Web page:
I am about a fortnight late and a few bucks short, but let’s talk Dallas Cowboys 2011 draft, shall we?
I know. Old news.
What else do you have to do? Until NFL commish Roger Goodell and the NFLPA— which is just a trade union, remember, since they decertified in order to take to the courts (a thing that should only happen in basketball, since the court is where the game is played, but I digress)— get their act together and resolve this lockout, the draft and its aftermath are all we have to talk about. Well, that and Dez Bryant.
As much as I delight in shooting fish in a barrel, I am actually going to go against my better judgment and call the 2011 NFL draft a success for your Dallas Cowboys and owner Jerry Jones. I am torn, really, between doubting everything Jerry Jones does and believing my own eyes. What Jones does is prove over and over that he has no clue how to run a football team without Jimmy Johnson holding his hand. What my eyes tell me is that he finally got something right on draft day.
Let’s briefly consider the draft round by round.
Round One: Tyron Smith, OT, USC
All indications are that Smith, barring injury or some other unforeseen travesty, is a hall of famer-in-waiting. He is a sculpted specimen with a high football IQ and a fine resume. This is not a fat man huffing and puffing and watching speed rushers blow by him. Between Smith and Doug Free, the tackle position ought to be good for years to come.
Kudos to Jerry Jones for resisting the urge to be the horse trader his nature tells him to be, staying put at the number nine pick and bringing home a can’t-miss player at a position of need.
Round Two: Bruce Carter, Linebacker, North Carolina
Look, I know Carter comes in hurt. He has a partial tear in his knee. A partial tear.
The critics say Carter is a speculative pick for the future, while the Cowboys need help now. I am not so sure Carter is a down-the-road player for this team. He is an incredible athlete with huge upside and as soon as he is given a clean bill of health, he will push the aging Keith Brooking and the never-much-more-than-average Bradie James for playing time at inside linebacker.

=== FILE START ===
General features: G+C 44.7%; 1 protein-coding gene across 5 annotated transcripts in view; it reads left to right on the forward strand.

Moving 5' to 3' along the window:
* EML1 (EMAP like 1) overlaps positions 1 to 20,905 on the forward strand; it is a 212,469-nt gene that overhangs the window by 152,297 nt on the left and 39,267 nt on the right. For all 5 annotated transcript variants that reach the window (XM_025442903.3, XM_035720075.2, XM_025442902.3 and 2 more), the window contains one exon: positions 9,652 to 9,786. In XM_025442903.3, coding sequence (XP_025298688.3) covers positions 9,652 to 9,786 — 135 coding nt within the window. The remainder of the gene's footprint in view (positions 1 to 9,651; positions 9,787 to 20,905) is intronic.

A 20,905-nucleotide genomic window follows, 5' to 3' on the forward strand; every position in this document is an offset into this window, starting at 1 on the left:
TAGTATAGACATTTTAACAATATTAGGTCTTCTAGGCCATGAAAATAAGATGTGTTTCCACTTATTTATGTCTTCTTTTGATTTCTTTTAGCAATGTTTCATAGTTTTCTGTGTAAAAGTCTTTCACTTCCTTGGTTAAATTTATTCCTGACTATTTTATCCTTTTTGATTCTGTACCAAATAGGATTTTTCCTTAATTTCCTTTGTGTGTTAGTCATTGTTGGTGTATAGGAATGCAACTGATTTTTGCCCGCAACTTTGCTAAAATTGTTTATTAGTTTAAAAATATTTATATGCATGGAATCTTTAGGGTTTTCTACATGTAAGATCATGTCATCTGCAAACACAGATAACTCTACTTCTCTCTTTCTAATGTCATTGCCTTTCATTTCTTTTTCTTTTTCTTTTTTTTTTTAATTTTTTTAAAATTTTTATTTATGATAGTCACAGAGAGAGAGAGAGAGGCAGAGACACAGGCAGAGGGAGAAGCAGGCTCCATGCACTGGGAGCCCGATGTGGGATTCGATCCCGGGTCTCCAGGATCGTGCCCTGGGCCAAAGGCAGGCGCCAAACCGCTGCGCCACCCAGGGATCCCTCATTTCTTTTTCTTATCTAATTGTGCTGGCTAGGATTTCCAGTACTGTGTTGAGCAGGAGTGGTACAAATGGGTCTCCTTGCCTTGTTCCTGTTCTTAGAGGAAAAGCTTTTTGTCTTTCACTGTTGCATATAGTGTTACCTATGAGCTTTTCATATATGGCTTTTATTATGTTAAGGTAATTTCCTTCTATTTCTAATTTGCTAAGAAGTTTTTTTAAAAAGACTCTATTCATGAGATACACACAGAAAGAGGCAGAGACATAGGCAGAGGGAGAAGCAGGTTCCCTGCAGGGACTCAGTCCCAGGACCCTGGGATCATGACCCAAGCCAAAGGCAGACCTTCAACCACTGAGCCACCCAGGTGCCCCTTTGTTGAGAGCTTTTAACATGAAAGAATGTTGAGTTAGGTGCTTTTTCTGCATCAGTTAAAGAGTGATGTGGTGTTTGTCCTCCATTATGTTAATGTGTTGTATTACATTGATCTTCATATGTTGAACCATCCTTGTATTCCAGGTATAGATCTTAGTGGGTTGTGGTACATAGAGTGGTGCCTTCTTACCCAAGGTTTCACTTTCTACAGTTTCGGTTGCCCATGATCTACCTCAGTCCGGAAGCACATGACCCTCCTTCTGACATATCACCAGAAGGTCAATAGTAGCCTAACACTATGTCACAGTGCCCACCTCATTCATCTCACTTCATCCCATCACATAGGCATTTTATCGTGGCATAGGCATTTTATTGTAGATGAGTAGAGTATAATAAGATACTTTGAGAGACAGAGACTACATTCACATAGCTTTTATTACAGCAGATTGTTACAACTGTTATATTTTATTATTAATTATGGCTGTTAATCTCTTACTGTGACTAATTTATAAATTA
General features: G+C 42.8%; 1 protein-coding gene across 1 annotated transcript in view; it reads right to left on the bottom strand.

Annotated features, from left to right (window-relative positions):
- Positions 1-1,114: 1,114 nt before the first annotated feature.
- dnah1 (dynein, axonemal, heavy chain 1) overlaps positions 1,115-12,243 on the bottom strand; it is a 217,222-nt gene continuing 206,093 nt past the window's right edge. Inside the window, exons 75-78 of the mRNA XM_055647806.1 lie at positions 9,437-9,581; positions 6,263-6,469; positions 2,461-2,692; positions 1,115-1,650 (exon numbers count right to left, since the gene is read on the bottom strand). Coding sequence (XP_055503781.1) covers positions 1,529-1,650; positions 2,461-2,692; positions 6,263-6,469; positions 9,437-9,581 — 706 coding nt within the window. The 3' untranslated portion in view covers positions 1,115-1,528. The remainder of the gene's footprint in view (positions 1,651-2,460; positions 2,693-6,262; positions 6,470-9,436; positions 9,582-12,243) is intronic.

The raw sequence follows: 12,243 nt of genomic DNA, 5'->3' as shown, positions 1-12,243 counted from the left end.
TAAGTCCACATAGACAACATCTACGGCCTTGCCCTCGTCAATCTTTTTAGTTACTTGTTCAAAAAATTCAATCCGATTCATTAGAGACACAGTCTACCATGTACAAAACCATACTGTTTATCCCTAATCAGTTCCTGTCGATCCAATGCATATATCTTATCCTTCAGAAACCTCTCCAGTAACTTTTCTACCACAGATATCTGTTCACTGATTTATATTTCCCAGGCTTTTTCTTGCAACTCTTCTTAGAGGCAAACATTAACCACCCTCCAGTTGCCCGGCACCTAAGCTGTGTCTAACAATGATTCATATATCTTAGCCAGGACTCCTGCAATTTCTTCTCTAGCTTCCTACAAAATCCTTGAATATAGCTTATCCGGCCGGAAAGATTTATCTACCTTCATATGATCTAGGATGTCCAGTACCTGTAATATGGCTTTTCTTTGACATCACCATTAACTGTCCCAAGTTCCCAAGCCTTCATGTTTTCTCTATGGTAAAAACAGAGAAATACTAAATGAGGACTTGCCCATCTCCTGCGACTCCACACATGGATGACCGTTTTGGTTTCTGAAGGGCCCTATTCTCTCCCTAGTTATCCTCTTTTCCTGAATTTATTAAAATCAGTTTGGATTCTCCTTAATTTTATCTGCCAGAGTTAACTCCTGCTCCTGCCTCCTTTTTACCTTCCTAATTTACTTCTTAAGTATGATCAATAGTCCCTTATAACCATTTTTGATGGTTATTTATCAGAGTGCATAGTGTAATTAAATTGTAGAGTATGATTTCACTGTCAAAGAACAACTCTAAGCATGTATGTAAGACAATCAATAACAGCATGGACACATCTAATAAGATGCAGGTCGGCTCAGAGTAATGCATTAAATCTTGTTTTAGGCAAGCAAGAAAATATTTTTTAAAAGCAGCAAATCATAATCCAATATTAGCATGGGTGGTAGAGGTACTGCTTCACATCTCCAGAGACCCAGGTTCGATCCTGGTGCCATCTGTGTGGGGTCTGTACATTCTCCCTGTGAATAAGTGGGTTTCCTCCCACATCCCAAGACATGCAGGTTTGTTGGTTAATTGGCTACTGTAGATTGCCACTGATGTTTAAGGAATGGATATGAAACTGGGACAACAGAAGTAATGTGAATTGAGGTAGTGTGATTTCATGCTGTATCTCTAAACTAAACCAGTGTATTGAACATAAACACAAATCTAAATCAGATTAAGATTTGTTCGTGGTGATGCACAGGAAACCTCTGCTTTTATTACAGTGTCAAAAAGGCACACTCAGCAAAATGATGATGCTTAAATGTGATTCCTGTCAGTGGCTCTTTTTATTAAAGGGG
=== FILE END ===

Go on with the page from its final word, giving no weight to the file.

The Cowboys were weak up the middle in 2010. Real weak. Carter and last year’s second round pick Sean Lee may well be the future inside.
Round Three: DeMarco Murray, RB, Oklahoma
Excuse me for going against conventional wisdom and loving this pick. Running back for the Cowboys is a position in disarray.
Marion Barber was never built to be a feature back and has a diminishing skill set. Felix Jones, like Barber, was not a feature back in college and is not cut out to be one in the NFL, either. He is a change-of-pace, all-or-nothing, swing-for-the-fences homerun hitter. (How is that for a mouthful of cliches in one sentence?) Tashard Choice only looks good by comparison to the Cowboys’ other choices at running back.
DeMarco Murray could be an Emmitt Smith starter kit: Underrated on draft day, thought to be less than dynamic, but with a good pedigree and a running motor.
Look for Murray to start in 2011.
Round Four: David Arkin, OG, Missouri State
Now, I watched every game this kid played in college, and I am telling you…a lie.